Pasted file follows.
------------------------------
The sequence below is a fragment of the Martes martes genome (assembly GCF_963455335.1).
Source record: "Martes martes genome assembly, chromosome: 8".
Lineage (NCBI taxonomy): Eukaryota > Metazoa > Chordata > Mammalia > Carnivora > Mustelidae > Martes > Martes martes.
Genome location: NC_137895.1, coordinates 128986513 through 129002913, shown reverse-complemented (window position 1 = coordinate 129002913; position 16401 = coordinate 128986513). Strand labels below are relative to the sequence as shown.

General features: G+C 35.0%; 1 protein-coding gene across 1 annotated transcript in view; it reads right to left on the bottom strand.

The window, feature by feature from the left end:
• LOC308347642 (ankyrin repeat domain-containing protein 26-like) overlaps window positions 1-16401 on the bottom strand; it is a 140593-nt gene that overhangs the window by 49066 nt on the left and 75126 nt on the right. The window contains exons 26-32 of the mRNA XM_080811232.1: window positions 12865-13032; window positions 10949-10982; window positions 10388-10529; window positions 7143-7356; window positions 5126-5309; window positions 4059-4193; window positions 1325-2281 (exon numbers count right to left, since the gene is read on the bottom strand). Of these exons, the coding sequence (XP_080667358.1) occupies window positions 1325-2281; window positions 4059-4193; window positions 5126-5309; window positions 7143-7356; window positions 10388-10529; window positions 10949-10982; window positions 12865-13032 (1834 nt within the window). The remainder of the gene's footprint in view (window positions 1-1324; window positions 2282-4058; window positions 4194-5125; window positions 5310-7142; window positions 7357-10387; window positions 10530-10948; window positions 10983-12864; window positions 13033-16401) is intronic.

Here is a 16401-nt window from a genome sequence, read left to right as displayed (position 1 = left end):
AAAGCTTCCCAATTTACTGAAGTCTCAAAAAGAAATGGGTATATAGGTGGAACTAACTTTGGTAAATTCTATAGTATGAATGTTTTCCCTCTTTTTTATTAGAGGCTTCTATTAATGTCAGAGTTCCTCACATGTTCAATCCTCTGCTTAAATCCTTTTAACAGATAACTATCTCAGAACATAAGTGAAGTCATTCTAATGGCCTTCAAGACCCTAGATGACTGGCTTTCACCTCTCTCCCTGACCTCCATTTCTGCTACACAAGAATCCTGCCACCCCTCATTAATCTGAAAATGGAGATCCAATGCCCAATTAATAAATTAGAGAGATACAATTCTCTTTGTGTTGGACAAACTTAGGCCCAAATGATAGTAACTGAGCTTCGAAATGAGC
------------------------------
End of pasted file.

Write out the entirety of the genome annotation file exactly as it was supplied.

The sequence below is a fragment of the Martes martes genome (assembly GCF_963455335.1).
Source record: "Martes martes genome assembly, chromosome: 8".
Lineage (NCBI taxonomy): Eukaryota > Metazoa > Chordata > Mammalia > Carnivora > Mustelidae > Martes > Martes martes.
Genome location: NC_137895.1, coordinates 128986513 through 129002913, shown reverse-complemented (window position 1 = coordinate 129002913; position 16401 = coordinate 128986513). Strand labels below are relative to the sequence as shown.

General features: G+C 35.0%; 1 protein-coding gene across 1 annotated transcript in view; it reads right to left on the bottom strand.

The window, feature by feature from the left end:
• LOC308347642 (ankyrin repeat domain-containing protein 26-like) overlaps window positions 1-16401 on the bottom strand; it is a 140593-nt gene that overhangs the window by 49066 nt on the left and 75126 nt on the right. The window contains exons 26-32 of the mRNA XM_080811232.1: window positions 12865-13032; window positions 10949-10982; window positions 10388-10529; window positions 7143-7356; window positions 5126-5309; window positions 4059-4193; window positions 1325-2281 (exon numbers count right to left, since the gene is read on the bottom strand). Of these exons, the coding sequence (XP_080667358.1) occupies window positions 1325-2281; window positions 4059-4193; window positions 5126-5309; window positions 7143-7356; window positions 10388-10529; window positions 10949-10982; window positions 12865-13032 (1834 nt within the window). The remainder of the gene's footprint in view (window positions 1-1324; window positions 2282-4058; window positions 4194-5125; window positions 5310-7142; window positions 7357-10387; window positions 10530-10948; window positions 10983-12864; window positions 13033-16401) is intronic.

Here is a 16401-nt window from a genome sequence, read left to right as displayed (position 1 = left end):
AAAGCTTCCCAATTTACTGAAGTCTCAAAAAGAAATGGGTATATAGGTGGAACTAACTTTGGTAAATTCTATAGTATGAATGTTTTCCCTCTTTTTTATTAGAGGCTTCTATTAATGTCAGAGTTCCTCACATGTTCAATCCTCTGCTTAAATCCTTTTAACAGATAACTATCTCAGAACATAAGTGAAGTCATTCTAATGGCCTTCAAGACCCTAGATGACTGGCTTTCACCTCTCTCCCTGACCTCCATTTCTGCTACACAAGAATCCTGCCACCCCTCATTAATCTGAAAATGGAGATCCAATGCCCAATTAATAAATTAGAGAGATACAATTCTCTTTGTGTTGGACAAACTTAGGCCCAAATGATAGTAACTGAGCTTCGAAATGAGC